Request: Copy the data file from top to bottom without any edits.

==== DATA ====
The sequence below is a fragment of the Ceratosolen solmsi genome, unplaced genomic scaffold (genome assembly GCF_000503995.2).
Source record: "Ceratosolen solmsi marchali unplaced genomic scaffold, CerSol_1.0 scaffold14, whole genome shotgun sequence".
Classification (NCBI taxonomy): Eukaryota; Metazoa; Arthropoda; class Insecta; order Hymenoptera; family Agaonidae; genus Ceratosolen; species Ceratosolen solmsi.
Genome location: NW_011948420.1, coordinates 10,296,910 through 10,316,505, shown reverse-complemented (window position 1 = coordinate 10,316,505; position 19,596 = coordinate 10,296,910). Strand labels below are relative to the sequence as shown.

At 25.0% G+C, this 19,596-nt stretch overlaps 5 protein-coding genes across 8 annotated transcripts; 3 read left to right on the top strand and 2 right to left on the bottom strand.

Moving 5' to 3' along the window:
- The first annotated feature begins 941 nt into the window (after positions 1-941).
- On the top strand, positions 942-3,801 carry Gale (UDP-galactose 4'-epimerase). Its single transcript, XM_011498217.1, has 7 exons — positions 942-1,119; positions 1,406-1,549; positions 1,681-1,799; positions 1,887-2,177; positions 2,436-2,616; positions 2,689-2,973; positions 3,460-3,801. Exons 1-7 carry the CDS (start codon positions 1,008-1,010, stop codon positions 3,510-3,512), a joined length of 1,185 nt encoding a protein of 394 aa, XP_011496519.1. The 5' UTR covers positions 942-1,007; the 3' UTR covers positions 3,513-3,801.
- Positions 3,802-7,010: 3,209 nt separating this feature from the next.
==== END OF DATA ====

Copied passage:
The sequence below is a fragment of the Ceratosolen solmsi genome, unplaced genomic scaffold (genome assembly GCF_000503995.2).
Source record: "Ceratosolen solmsi marchali unplaced genomic scaffold, CerSol_1.0 scaffold14, whole genome shotgun sequence".
Classification (NCBI taxonomy): Eukaryota; Metazoa; Arthropoda; class Insecta; order Hymenoptera; family Agaonidae; genus Ceratosolen; species Ceratosolen solmsi.
Genome location: NW_011948420.1, coordinates 10,296,910 through 10,316,505, shown reverse-complemented (window position 1 = coordinate 10,316,505; position 19,596 = coordinate 10,296,910). Strand labels below are relative to the sequence as shown.

At 25.0% G+C, this 19,596-nt stretch overlaps 5 protein-coding genes across 8 annotated transcripts; 3 read left to right on the top strand and 2 right to left on the bottom strand.

Moving 5' to 3' along the window:
- The first annotated feature begins 941 nt into the window (after positions 1-941).
- On the top strand, positions 942-3,801 carry Gale (UDP-galactose 4'-epimerase). Its single transcript, XM_011498217.1, has 7 exons — positions 942-1,119; positions 1,406-1,549; positions 1,681-1,799; positions 1,887-2,177; positions 2,436-2,616; positions 2,689-2,973; positions 3,460-3,801. Exons 1-7 carry the CDS (start codon positions 1,008-1,010, stop codon positions 3,510-3,512), a joined length of 1,185 nt encoding a protein of 394 aa, XP_011496519.1. The 5' UTR covers positions 942-1,007; the 3' UTR covers positions 3,513-3,801.
- Positions 3,802-7,010: 3,209 nt separating this feature from the next.